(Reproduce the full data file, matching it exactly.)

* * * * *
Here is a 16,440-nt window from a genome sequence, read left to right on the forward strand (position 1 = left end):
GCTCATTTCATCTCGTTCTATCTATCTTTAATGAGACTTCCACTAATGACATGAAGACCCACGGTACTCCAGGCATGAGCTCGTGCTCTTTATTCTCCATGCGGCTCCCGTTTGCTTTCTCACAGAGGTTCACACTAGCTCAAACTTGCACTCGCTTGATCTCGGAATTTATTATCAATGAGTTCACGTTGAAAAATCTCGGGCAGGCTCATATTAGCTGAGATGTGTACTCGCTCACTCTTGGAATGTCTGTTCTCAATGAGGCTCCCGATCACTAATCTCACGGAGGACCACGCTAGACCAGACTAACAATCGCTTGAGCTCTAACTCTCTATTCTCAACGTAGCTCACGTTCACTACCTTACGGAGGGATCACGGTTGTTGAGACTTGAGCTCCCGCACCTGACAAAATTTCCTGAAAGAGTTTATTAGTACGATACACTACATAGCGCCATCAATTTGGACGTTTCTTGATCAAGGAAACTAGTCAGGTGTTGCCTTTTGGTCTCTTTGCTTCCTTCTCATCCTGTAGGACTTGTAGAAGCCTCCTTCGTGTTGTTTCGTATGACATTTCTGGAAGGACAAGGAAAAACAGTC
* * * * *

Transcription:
Here is a 16,440-nt window from a genome sequence, read left to right on the forward strand (position 1 = left end):
GCTCATTTCATCTCGTTCTATCTATCTTTAATGAGACTTCCACTAATGACATGAAGACCCACGGTACTCCAGGCATGAGCTCGTGCTCTTTATTCTCCATGCGGCTCCCGTTTGCTTTCTCACAGAGGTTCACACTAGCTCAAACTTGCACTCGCTTGATCTCGGAATTTATTATCAATGAGTTCACGTTGAAAAATCTCGGGCAGGCTCATATTAGCTGAGATGTGTACTCGCTCACTCTTGGAATGTCTGTTCTCAATGAGGCTCCCGATCACTAATCTCACGGAGGACCACGCTAGACCAGACTAACAATCGCTTGAGCTCTAACTCTCTATTCTCAACGTAGCTCACGTTCACTACCTTACGGAGGGATCACGGTTGTTGAGACTTGAGCTCCCGCACCTGACAAAATTTCCTGAAAGAGTTTATTAGTACGATACACTACATAGCGCCATCAATTTGGACGTTTCTTGATCAAGGAAACTAGTCAGGTGTTGCCTTTTGGTCTCTTTGCTTCCTTCTCATCCTGTAGGACTTGTAGAAGCCTCCTTCGTGTTGTTTCGTATGACATTTCTGGAAGGACAAGGAAAAACAGTC